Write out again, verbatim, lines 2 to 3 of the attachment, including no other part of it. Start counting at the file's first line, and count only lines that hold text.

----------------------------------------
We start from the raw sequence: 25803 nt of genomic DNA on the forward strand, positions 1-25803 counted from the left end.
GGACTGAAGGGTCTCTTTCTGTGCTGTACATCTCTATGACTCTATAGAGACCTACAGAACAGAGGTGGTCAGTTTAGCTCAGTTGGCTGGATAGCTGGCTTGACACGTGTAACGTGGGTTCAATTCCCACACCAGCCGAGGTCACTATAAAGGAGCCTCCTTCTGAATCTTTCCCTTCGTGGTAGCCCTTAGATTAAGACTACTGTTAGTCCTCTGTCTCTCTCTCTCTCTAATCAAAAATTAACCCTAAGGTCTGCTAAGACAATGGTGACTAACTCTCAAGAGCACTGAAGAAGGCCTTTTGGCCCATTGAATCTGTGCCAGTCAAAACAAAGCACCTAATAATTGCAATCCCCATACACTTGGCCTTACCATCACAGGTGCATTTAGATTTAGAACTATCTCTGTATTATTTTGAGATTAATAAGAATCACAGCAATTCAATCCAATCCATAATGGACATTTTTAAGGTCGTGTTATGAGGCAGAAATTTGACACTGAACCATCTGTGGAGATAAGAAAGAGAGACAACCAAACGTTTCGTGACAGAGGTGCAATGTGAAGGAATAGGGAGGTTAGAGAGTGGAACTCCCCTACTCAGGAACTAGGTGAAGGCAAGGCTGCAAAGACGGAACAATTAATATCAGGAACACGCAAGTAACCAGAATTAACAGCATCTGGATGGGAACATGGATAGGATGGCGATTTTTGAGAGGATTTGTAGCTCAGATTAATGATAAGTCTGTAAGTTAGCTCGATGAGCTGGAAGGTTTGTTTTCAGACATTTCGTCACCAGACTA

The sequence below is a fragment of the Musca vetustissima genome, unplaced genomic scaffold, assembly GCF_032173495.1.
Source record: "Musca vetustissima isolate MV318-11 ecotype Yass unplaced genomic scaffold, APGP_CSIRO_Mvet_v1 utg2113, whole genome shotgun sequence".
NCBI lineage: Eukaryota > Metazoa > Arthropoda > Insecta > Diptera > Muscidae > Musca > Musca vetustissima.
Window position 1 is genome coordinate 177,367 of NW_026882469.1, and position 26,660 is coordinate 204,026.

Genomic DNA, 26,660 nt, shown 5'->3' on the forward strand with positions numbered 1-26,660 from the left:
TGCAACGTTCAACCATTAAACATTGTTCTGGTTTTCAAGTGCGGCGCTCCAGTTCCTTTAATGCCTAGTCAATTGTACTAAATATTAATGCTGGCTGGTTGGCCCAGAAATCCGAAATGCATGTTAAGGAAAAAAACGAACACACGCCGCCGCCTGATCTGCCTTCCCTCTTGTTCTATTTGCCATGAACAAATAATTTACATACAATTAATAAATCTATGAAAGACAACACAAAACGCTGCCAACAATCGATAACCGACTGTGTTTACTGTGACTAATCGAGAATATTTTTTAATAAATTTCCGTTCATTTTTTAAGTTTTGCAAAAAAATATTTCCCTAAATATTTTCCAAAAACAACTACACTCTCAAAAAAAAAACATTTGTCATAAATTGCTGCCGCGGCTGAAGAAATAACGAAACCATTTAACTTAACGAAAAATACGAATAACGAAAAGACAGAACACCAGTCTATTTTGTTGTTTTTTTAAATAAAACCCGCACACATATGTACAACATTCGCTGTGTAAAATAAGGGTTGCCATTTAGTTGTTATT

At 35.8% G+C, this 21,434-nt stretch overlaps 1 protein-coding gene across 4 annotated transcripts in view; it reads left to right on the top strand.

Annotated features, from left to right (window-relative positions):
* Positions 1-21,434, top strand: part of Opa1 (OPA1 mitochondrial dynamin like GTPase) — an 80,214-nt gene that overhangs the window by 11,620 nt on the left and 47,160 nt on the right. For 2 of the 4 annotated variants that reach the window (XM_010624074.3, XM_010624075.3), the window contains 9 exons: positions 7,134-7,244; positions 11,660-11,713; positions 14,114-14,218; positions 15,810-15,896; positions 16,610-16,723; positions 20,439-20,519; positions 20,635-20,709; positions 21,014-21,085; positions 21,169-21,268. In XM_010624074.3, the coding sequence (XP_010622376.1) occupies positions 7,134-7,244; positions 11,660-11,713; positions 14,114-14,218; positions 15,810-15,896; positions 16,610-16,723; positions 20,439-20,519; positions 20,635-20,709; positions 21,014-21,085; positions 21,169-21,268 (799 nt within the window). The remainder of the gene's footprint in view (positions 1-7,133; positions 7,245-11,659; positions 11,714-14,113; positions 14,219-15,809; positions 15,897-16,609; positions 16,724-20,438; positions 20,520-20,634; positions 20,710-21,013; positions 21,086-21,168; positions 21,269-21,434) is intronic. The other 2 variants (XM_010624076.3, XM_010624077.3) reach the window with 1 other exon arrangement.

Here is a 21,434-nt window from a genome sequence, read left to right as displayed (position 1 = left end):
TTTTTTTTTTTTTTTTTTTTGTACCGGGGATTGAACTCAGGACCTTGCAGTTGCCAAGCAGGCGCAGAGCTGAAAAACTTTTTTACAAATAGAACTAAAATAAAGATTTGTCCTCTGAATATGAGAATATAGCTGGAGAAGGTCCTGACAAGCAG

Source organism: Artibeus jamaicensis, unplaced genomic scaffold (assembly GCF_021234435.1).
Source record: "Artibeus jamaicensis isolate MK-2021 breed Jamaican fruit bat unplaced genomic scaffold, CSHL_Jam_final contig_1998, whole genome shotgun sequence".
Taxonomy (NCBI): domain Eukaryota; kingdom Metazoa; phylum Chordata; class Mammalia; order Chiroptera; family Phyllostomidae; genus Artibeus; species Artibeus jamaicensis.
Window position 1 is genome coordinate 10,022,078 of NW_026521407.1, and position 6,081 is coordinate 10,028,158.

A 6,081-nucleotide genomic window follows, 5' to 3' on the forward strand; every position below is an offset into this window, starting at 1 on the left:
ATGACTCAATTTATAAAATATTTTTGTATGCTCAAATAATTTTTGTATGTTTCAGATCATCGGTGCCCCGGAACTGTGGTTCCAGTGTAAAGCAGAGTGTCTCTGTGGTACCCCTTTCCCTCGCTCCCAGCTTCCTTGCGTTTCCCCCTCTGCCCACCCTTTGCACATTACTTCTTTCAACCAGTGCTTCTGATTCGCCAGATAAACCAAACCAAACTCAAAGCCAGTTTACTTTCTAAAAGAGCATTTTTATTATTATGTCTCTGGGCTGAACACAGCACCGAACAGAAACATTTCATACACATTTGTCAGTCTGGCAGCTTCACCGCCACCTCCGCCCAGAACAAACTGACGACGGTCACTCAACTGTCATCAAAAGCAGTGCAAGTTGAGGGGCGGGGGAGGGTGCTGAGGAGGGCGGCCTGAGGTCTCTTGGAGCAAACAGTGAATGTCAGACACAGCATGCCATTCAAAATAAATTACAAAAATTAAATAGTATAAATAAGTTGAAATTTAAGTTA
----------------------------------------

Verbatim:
GGACTGAAGGGTCTCTTTCTGTGCTGTACATCTCTATGACTCTATAGAGACCTACAGAACAGAGGTGGTCAGTTTAGCTCAGTTGGCTGGATAGCTGGCTTGACACGTGTAACGTGGGTTCAATTCCCACACCAGCCGAGGTCACTATAAAGGAGCCTCCTTCTGAATCTTTCCCTTCGTGGTAGCCCTTAGATTAAGACTACTGTTAGTCCTCTGTCTCTCTCTCTCTCTAATCAAAAATTAACCCTAAGGTCTGCTAAGACAATGGTGACTAACTCTCAAGAGCACTGAAGAAGGCCTTTTGGCCCATTGAATCTGTGCCAGTCAAAACAAAGCACCTAATAATTGCAATCCCCATACACTTGGCCTTACCATCACAGGTGCATTTAGATTTAGAACTATCTCTGTATTATTTTGAGATTAATAAGAATCACAGCAATTCAATCCAATCCATAATGGACATTTTTAAGGTCGTGTTATGAGGCAGAAATTTGACACTGAACCATCTGTGGAGATAAGAAAGAGAGACAACCAAACGTTTCGTGACAGAGGTGCAATGTGAAGGAATAGGGAGGTTAGAGAGTGGAACTCCCCTACTCAGGAACTAGGTGAAGGCAAGGCTGCAAAGACGGAACAATTAATATCAGGAACACGCAAGTAACCAGAATTAACAGCATCTGGATGGGAACATGGATAGGATGGCGATTTTTGAGAGGATTTGTAGCTCAGATTAATGATAAGTCTGTAAGTTAGCTCGATGAGCTGGAAGGTTTGTTTTCAGACATTTCGTCACCAGACTA

The sequence below is a fragment of the Musca vetustissima genome, unplaced genomic scaffold, assembly GCF_032173495.1.